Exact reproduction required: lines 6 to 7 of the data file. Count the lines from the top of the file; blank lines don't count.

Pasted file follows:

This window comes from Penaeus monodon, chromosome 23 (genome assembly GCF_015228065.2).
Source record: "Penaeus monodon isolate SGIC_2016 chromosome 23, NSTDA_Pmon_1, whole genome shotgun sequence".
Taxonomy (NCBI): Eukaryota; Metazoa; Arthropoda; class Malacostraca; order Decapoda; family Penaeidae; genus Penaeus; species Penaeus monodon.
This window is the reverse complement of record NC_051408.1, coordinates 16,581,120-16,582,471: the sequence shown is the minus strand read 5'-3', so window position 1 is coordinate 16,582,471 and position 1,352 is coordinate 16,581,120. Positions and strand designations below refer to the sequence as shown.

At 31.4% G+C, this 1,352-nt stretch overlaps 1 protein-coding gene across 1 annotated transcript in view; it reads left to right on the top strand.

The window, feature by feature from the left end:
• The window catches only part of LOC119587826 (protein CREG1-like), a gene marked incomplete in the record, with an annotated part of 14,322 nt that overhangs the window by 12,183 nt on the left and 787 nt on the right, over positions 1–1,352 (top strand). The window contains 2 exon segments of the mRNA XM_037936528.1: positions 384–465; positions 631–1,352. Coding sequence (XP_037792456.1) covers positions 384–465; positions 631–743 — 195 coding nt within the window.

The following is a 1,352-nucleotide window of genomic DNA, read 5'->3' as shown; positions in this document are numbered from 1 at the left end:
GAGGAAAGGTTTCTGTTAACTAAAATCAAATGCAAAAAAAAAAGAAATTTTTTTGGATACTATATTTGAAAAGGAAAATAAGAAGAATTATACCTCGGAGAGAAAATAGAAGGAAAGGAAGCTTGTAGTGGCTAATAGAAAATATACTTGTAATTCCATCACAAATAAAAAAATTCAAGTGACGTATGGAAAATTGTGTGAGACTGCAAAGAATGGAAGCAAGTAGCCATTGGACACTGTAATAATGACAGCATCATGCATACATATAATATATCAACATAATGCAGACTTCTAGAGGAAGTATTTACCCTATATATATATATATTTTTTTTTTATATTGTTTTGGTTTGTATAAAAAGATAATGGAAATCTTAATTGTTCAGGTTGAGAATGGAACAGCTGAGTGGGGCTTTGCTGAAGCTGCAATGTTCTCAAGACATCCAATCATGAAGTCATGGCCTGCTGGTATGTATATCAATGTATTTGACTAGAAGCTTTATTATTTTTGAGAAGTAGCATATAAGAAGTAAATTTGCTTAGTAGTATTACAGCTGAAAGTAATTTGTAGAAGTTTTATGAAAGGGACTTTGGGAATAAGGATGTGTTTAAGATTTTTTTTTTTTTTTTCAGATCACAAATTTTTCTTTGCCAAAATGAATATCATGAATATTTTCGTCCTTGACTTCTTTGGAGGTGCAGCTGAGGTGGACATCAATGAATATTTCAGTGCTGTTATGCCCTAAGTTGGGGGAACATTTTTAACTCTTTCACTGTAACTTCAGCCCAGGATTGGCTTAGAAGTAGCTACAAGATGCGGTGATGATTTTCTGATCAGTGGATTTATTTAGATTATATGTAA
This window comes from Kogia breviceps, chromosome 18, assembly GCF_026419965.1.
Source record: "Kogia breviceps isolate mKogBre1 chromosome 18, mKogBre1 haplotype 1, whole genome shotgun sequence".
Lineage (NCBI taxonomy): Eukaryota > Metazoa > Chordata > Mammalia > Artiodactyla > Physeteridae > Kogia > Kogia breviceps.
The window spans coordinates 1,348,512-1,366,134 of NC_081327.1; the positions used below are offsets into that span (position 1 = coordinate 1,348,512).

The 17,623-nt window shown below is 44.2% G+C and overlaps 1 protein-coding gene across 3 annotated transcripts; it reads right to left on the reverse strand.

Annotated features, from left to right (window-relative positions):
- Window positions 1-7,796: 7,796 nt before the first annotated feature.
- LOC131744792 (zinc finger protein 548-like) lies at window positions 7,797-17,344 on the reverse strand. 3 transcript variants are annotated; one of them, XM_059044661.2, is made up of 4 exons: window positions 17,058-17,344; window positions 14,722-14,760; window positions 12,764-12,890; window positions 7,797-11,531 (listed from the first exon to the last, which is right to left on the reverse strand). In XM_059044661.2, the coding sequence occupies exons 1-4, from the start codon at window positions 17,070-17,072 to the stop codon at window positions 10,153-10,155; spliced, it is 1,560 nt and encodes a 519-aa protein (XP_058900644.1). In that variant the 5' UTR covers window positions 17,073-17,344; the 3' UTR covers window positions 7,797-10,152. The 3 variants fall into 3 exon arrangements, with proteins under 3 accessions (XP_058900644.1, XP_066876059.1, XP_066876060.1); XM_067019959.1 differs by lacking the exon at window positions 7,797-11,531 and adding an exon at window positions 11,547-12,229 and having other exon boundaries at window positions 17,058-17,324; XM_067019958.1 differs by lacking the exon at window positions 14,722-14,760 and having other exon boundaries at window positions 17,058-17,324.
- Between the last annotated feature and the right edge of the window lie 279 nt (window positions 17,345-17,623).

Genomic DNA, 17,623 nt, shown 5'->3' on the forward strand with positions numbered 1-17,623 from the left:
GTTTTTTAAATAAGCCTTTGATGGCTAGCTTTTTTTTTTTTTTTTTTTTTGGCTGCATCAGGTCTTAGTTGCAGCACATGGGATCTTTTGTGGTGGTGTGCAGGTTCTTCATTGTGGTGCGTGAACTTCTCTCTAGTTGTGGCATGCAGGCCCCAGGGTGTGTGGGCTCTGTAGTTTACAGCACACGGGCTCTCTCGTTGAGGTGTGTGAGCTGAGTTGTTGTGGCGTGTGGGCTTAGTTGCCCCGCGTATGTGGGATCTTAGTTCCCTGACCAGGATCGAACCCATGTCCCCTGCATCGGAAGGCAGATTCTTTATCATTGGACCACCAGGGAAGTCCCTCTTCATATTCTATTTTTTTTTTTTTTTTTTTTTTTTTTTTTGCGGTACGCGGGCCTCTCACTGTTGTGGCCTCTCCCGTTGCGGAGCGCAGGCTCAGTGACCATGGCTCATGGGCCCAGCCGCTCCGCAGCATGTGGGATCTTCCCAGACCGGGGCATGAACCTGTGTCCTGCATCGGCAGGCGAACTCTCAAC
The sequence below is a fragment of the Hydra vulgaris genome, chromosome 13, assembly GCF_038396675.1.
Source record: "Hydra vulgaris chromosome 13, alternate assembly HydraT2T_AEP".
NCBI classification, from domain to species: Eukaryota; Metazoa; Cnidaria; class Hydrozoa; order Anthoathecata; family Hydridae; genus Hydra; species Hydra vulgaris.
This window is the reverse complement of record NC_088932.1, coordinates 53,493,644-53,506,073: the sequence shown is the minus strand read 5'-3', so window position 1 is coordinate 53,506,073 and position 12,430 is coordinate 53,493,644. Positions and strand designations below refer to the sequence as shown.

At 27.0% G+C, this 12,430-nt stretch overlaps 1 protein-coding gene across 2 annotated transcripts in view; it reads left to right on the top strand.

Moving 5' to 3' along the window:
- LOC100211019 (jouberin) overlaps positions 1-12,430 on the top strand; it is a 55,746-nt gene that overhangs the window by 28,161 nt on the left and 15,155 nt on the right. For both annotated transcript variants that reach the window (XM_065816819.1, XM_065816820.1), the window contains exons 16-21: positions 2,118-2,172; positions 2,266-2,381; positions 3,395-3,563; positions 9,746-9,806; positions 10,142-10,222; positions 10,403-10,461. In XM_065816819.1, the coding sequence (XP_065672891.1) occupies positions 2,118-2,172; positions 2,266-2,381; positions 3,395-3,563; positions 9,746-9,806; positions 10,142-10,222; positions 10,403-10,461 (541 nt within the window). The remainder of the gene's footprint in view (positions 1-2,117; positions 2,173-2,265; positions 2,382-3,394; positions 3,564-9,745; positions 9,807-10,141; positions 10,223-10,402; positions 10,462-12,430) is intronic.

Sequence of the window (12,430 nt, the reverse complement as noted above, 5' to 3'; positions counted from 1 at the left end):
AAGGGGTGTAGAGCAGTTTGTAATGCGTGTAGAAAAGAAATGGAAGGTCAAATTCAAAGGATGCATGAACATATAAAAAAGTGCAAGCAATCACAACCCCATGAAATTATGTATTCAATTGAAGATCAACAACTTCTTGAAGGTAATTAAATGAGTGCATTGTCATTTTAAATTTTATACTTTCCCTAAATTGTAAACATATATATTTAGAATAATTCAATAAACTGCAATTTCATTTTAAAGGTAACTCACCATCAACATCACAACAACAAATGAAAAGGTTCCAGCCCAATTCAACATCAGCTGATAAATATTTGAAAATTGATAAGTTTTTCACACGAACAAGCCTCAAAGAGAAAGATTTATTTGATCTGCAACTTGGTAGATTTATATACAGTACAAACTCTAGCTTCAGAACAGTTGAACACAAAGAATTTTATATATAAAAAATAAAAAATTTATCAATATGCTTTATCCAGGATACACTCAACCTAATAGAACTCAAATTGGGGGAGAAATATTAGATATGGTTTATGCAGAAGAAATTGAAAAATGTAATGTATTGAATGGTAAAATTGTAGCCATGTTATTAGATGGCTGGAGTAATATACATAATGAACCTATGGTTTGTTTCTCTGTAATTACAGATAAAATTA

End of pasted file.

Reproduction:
The window, feature by feature from the left end:
• The window catches only part of LOC119587826 (protein CREG1-like), a gene marked incomplete in the record, with an annotated part of 14,322 nt that overhangs the window by 12,183 nt on the left and 787 nt on the right, over positions 1–1,352 (top strand). The window contains 2 exon segments of the mRNA XM_037936528.1: positions 384–465; positions 631–1,352. Coding sequence (XP_037792456.1) covers positions 384–465; positions 631–743 — 195 coding nt within the window.